Epic Games sue Google over policy change that could affect Bandcamp

Epic Games is suing Google over changes to its payment system on Android which would affect its new acquisition Bandcamp, reports Resident Advisor. The proposed changes, scheduled to come into effect on June 1st, would require Bandcamp and other Android apps use Google Pay Billing and pay Google a share of revenue from in-app purchases. 

For Bandcamp, which currently makes use of PayPal integration for in-app purchases, this could be disastrous. Speaking on the impact that Google’s policy change would have for the platform, Bandcamp CEO & co-founder Ethan Diamond stressed that Bandcamp’s options were limited. They would either have to “pass Google’s fees on to consumers (making Android a less attractive platform for music fans), pass fees on to artists (which we would never do), permanently run our Android business at a loss, or turn off digital sales in the Android app.” 

At present, Bandcamp only offers in-app purchases via Android, as their business model is incompatible with Apple’s 30 percent fee on in-app purchases which use Apple’s payment system. Bandcamp’s primary objective has always been to support artists first and foremost, with the platform paying 82% of total sales revenue to labels and artists. 

Diamond also suggested that the shift to using Google Pay Billing exclusively would mean artists would have to wait up to two weeks to be paid out, whereas currently Bandcamp pays artists out from sales within 24 to 48 hours. As Bandcamp’s parent company, Epic Games filed a preliminary injunction in San Francisco against Google on April 28th, citing Google’s policy change as a violation of the Unfair Competition Law in the State of California and would cause significant damage to Epic Games as a company. The case will be heard in court on June 2nd.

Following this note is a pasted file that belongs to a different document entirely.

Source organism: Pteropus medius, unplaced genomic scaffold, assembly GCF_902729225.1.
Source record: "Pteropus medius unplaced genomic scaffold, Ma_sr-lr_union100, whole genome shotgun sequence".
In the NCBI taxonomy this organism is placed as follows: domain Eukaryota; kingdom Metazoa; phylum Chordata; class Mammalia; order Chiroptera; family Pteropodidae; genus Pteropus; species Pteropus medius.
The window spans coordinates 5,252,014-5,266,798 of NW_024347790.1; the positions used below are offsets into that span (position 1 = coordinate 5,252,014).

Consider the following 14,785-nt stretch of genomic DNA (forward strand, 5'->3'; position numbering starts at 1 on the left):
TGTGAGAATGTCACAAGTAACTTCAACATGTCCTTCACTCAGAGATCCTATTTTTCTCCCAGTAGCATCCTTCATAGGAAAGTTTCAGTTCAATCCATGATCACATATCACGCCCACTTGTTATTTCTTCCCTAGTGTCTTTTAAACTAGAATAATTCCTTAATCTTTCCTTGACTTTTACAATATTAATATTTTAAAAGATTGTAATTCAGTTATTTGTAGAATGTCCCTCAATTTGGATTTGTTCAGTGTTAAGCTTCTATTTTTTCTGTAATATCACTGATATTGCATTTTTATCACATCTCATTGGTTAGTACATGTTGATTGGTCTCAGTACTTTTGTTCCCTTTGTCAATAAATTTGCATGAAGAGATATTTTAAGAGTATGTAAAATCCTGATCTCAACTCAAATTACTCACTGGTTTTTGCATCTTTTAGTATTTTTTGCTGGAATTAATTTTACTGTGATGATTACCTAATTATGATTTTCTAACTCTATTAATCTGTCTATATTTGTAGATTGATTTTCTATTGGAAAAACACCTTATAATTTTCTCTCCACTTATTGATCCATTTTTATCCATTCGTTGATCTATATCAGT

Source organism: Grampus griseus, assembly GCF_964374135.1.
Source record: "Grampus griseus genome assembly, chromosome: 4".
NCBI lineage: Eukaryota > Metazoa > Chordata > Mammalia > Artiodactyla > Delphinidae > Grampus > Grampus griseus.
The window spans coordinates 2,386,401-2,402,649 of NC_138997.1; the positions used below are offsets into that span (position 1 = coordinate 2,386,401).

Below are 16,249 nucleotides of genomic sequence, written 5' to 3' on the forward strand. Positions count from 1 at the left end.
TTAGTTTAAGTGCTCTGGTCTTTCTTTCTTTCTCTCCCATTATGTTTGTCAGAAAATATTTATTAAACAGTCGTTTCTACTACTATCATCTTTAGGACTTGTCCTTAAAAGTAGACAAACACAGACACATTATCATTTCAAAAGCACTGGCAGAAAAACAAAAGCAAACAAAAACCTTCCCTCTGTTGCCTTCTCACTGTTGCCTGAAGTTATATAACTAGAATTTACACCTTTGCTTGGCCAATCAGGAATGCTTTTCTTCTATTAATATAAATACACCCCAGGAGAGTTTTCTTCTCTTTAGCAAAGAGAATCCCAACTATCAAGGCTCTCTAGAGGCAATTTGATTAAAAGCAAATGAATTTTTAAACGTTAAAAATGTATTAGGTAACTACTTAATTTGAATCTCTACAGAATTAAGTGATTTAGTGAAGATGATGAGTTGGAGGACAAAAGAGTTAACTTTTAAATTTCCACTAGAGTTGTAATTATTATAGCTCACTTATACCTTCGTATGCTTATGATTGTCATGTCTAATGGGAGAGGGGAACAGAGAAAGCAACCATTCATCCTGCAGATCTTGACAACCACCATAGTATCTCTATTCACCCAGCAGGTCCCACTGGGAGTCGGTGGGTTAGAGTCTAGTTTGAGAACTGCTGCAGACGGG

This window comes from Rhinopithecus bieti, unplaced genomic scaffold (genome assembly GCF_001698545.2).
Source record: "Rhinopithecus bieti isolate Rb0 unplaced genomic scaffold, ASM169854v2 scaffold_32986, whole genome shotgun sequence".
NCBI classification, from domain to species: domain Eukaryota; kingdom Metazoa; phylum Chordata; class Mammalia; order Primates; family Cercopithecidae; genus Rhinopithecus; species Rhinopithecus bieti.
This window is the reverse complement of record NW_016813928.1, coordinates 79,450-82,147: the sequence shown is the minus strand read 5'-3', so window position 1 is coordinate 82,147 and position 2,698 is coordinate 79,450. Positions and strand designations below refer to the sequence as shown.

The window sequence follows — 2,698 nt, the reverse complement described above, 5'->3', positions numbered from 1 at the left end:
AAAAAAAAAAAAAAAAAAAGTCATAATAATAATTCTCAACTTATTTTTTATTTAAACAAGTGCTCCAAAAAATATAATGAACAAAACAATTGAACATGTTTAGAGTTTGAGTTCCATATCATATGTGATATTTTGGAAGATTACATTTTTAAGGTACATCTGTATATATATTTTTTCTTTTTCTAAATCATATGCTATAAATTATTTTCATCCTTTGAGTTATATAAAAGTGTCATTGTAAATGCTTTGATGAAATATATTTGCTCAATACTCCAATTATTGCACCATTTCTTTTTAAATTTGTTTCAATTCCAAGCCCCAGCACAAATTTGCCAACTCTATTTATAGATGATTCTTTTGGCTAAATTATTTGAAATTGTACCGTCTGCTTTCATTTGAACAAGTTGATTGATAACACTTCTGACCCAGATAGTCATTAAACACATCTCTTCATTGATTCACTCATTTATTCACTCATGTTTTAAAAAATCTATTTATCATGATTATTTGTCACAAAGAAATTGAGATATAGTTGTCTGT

In a surprising move, Epic Games acquired Bandcamp earlier this year as part of Epic’s strategic expansion into music and other parts of the entertainment industry. The acquisition proved controversial for the independent music community, who criticised Bandcamp for evolving closer toward streaming services like Spotify and Apple Music, and contradicting its culture and ethos. Diamond remained as Bandcamp’s CEO, and the company’s model has remained the same.